Sophomore Seminars

Being Reasonable


In everyday life, we ask each other to be reasonable, and we fault unreasonable behavior in ourselves and others. Moreover, the Anglo-American legal system makes extensive use of the “reasonable person standard” in everything from negligence to administrative law. What is it to be a reasonable person? What do we mean by “reasonable”? This course will look at applications of the concept, and attempts by philosophers and legal theorists to understand what reasonableness is. We’ll also look at criticisms of the use of the concept by feminist and critical legal theorists.

Course expectations: Philosophy involves lots of independence of mind, and you spend a lot of time reading and then writing, in order to sort out what you think. It also involves lots of time spent with others, discussing ideas and arguments. Our class will divide into time you spend reading and writing reactions to your reading (budget about 5 hours per week), and then hours spent together, in a free-ranging question and answer session, and a more formal, focused discussion of the reading (about 2 hours per week). You’ll be working on a final short paper throughout the quarter. You should have a reliable internet connection. We’ll talk via Zoom and use Canvas for shared reading reactions. First preference to Sophomores; second preference to Frosh. No prior Philosophy courses needed.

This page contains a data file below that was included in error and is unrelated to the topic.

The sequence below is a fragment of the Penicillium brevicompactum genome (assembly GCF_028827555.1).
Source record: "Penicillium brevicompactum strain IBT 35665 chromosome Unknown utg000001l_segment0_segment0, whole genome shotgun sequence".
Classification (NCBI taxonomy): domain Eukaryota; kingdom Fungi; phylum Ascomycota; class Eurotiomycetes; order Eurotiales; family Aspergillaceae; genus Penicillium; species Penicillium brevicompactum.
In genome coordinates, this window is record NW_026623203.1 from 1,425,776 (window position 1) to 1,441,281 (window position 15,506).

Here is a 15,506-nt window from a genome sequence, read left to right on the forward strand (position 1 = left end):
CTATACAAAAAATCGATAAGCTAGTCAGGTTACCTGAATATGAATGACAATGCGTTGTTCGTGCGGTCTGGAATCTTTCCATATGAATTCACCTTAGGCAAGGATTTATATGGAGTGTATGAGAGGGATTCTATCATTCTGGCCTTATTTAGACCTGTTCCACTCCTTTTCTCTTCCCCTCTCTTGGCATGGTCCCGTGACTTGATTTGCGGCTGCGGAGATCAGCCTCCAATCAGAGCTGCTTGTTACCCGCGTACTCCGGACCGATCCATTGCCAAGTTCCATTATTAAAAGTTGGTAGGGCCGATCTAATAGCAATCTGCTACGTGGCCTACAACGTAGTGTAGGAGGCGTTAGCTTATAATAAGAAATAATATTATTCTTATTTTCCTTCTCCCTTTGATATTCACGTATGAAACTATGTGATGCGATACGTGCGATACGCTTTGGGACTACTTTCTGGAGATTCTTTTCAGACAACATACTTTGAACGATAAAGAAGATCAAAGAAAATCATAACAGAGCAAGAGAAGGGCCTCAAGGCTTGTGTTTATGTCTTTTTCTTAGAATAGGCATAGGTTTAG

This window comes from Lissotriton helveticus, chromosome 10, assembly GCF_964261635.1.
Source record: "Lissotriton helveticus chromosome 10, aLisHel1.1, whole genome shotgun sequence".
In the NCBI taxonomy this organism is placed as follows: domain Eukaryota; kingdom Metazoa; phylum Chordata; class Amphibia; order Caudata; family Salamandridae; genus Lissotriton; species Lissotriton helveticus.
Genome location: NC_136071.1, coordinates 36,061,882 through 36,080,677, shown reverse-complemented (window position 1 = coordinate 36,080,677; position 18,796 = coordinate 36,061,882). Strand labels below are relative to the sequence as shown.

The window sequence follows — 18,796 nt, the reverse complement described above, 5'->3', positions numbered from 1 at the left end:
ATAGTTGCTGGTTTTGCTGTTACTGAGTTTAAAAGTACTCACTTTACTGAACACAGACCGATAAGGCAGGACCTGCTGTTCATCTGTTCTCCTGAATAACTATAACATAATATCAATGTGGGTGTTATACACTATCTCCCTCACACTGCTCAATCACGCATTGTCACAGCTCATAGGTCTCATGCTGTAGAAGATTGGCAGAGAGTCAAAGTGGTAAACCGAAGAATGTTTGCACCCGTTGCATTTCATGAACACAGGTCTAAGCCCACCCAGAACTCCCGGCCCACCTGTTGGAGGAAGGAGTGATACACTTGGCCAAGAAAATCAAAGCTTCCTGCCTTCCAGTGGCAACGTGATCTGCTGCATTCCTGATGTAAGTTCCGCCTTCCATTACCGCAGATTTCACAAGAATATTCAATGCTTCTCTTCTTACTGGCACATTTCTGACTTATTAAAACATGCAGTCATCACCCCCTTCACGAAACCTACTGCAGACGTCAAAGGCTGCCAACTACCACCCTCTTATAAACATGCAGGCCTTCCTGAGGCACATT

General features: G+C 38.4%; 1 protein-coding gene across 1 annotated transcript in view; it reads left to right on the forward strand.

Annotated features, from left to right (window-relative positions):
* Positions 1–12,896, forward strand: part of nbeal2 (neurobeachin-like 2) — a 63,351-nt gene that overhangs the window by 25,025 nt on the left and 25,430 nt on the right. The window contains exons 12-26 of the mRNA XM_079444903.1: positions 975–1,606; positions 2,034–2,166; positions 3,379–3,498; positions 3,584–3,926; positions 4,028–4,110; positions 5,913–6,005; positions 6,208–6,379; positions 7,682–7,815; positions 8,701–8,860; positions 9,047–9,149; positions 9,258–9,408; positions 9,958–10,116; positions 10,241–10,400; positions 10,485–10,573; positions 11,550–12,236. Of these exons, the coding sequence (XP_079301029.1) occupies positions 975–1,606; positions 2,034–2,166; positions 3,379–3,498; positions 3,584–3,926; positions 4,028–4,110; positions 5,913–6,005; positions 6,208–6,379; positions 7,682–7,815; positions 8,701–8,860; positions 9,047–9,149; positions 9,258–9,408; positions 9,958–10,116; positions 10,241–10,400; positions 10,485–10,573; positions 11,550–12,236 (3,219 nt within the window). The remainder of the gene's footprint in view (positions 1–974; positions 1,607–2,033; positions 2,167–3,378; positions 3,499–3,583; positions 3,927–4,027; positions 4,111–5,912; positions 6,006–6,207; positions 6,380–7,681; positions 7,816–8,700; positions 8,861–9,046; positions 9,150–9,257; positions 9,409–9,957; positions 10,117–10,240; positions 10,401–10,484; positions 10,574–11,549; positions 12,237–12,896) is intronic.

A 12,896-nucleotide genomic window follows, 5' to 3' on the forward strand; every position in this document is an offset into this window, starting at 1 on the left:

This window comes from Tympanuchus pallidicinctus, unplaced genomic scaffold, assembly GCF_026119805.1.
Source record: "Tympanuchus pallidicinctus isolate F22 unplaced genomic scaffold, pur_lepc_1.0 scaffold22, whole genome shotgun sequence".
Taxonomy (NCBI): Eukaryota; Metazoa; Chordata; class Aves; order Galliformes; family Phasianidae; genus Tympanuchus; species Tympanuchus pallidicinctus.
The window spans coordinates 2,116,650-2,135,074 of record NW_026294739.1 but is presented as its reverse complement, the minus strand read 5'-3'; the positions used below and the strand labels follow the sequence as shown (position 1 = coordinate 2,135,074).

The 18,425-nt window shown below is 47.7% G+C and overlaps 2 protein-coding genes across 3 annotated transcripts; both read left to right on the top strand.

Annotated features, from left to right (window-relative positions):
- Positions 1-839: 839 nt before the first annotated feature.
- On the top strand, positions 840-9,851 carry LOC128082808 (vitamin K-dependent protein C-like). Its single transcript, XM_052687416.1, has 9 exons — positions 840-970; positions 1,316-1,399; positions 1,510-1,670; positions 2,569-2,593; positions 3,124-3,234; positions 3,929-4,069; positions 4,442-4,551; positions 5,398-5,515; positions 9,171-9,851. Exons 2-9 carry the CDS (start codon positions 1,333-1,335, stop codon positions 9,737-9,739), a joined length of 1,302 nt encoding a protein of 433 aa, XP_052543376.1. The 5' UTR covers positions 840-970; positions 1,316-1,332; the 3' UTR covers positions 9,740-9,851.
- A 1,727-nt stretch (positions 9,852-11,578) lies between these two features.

Meet the Instructor(s)

Krista Lawlor

"When I was an undergraduate at a small state school (UNH), I liked mathematics, and I also studied a bit of philosophy on the side. I never thought about teaching as a career, until a friend of mine decided to head off to graduate school in English. Her example gave me the idea to explore a subject I really had enjoyed most of all—philosophy. One thing led to another, and I got my PhD in philosophy (from another, much larger, state school: University of Michigan). Stanford hired me, and I’ve been very happily teaching and exploring ever since."